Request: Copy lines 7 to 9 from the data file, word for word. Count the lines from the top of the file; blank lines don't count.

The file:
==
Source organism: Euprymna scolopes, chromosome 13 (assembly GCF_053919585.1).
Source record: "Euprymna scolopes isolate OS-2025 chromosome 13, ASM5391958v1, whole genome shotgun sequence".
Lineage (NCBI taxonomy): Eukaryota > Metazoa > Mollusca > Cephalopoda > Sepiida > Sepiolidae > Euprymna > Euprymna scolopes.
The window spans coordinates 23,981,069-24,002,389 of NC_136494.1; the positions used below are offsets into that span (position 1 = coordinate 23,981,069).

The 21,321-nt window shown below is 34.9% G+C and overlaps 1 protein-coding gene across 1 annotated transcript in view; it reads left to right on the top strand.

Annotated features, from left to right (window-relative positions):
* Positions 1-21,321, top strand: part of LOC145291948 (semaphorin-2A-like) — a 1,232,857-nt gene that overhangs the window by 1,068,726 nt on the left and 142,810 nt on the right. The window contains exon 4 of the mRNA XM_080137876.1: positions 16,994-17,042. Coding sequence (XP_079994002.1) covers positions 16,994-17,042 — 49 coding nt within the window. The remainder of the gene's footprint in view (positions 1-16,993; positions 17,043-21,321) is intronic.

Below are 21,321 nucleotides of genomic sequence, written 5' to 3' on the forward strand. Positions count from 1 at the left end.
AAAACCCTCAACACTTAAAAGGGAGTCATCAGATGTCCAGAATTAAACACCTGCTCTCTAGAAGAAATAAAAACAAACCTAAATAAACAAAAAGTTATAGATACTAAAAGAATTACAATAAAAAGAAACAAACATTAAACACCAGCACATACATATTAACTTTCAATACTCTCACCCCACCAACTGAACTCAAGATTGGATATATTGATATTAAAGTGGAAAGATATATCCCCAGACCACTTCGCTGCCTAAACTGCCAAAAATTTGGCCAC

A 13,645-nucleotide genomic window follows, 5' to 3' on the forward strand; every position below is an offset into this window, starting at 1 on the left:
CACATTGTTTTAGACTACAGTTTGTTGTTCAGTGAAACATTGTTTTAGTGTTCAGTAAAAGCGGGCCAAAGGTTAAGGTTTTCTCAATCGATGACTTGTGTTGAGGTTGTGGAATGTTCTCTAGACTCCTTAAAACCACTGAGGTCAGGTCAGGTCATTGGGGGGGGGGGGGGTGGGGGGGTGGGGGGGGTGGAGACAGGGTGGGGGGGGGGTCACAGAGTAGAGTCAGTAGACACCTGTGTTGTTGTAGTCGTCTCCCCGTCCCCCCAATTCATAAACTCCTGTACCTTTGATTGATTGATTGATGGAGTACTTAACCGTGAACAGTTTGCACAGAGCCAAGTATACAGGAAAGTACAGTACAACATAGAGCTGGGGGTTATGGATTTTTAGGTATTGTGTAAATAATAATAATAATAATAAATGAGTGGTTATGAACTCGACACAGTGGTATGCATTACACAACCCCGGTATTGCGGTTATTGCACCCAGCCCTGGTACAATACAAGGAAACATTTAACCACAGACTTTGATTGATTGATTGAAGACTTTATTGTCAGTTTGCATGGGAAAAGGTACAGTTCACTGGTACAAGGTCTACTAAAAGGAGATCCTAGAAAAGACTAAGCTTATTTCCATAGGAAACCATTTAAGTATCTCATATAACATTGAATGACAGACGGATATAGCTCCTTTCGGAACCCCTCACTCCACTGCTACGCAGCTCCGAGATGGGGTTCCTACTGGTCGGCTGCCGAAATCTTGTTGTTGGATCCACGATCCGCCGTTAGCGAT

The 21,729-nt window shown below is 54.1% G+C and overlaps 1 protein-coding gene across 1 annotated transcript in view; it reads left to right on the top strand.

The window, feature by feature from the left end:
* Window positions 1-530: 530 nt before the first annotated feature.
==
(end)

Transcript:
* Positions 1-21,321, top strand: part of LOC145291948 (semaphorin-2A-like) — a 1,232,857-nt gene that overhangs the window by 1,068,726 nt on the left and 142,810 nt on the right. The window contains exon 4 of the mRNA XM_080137876.1: positions 16,994-17,042. Coding sequence (XP_079994002.1) covers positions 16,994-17,042 — 49 coding nt within the window. The remainder of the gene's footprint in view (positions 1-16,993; positions 17,043-21,321) is intronic.

Below are 21,321 nucleotides of genomic sequence, written 5' to 3' on the forward strand. Positions count from 1 at the left end.
AAAACCCTCAACACTTAAAAGGGAGTCATCAGATGTCCAGAATTAAACACCTGCTCTCTAGAAGAAATAAAAACAAACCTAAATAAACAAAAAGTTATAGATACTAAAAGAATTACAATAAAAAGAAACAAACATTAAACACCAGCACATACATATTAACTTTCAATACTCTCACCCCACCAACTGAACTCAAGATTGGATATATTGATATTAAAGTGGAAAGATATATCCCCAGACCACTTCGCTGCCTAAACTGCCAAAAATTTGGCCAC